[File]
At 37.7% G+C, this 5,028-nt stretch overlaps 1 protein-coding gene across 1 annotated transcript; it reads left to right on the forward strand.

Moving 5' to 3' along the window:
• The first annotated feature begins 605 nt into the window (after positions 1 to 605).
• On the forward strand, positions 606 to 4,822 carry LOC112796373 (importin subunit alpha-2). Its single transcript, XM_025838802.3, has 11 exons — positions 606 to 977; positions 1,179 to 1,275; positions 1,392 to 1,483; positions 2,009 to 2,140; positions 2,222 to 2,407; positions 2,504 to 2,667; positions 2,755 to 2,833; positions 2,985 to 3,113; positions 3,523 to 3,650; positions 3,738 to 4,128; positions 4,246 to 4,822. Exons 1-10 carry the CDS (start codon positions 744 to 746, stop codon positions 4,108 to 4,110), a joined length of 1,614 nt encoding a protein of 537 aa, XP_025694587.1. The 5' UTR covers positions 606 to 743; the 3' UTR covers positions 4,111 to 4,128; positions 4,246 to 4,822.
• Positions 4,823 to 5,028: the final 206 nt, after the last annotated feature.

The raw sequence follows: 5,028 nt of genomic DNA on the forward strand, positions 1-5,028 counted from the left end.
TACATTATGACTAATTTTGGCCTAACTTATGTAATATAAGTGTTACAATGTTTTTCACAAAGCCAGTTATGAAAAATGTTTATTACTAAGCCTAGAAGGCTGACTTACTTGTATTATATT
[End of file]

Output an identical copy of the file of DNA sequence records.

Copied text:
At 37.7% G+C, this 5,028-nt stretch overlaps 1 protein-coding gene across 1 annotated transcript; it reads left to right on the forward strand.

Moving 5' to 3' along the window:
• The first annotated feature begins 605 nt into the window (after positions 1 to 605).
• On the forward strand, positions 606 to 4,822 carry LOC112796373 (importin subunit alpha-2). Its single transcript, XM_025838802.3, has 11 exons — positions 606 to 977; positions 1,179 to 1,275; positions 1,392 to 1,483; positions 2,009 to 2,140; positions 2,222 to 2,407; positions 2,504 to 2,667; positions 2,755 to 2,833; positions 2,985 to 3,113; positions 3,523 to 3,650; positions 3,738 to 4,128; positions 4,246 to 4,822. Exons 1-10 carry the CDS (start codon positions 744 to 746, stop codon positions 4,108 to 4,110), a joined length of 1,614 nt encoding a protein of 537 aa, XP_025694587.1. The 5' UTR covers positions 606 to 743; the 3' UTR covers positions 4,111 to 4,128; positions 4,246 to 4,822.
• Positions 4,823 to 5,028: the final 206 nt, after the last annotated feature.

The raw sequence follows: 5,028 nt of genomic DNA on the forward strand, positions 1-5,028 counted from the left end.
TACATTATGACTAATTTTGGCCTAACTTATGTAATATAAGTGTTACAATGTTTTTCACAAAGCCAGTTATGAAAAATGTTTATTACTAAGCCTAGAAGGCTGACTTACTTGTATTATATT